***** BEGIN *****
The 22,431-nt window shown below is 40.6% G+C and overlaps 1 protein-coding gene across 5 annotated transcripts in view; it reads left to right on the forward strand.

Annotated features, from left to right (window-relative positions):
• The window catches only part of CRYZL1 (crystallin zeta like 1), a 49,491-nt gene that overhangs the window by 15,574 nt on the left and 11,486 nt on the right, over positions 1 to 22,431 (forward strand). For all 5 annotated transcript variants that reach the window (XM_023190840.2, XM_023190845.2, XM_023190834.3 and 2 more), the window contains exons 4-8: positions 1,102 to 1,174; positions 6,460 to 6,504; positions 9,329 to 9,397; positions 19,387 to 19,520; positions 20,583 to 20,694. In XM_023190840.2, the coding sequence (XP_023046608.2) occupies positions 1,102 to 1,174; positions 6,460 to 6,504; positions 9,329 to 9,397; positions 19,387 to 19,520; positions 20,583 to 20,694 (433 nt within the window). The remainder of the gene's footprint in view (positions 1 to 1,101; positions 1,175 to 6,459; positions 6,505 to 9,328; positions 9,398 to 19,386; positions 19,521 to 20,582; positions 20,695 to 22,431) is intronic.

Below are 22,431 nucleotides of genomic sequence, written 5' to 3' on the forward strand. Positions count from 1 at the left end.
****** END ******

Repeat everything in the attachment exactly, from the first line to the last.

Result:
The 22,431-nt window shown below is 40.6% G+C and overlaps 1 protein-coding gene across 5 annotated transcripts in view; it reads left to right on the forward strand.

Annotated features, from left to right (window-relative positions):
• The window catches only part of CRYZL1 (crystallin zeta like 1), a 49,491-nt gene that overhangs the window by 15,574 nt on the left and 11,486 nt on the right, over positions 1 to 22,431 (forward strand). For all 5 annotated transcript variants that reach the window (XM_023190840.2, XM_023190845.2, XM_023190834.3 and 2 more), the window contains exons 4-8: positions 1,102 to 1,174; positions 6,460 to 6,504; positions 9,329 to 9,397; positions 19,387 to 19,520; positions 20,583 to 20,694. In XM_023190840.2, the coding sequence (XP_023046608.2) occupies positions 1,102 to 1,174; positions 6,460 to 6,504; positions 9,329 to 9,397; positions 19,387 to 19,520; positions 20,583 to 20,694 (433 nt within the window). The remainder of the gene's footprint in view (positions 1 to 1,101; positions 1,175 to 6,459; positions 6,505 to 9,328; positions 9,398 to 19,386; positions 19,521 to 20,582; positions 20,695 to 22,431) is intronic.

Below are 22,431 nucleotides of genomic sequence, written 5' to 3' on the forward strand. Positions count from 1 at the left end.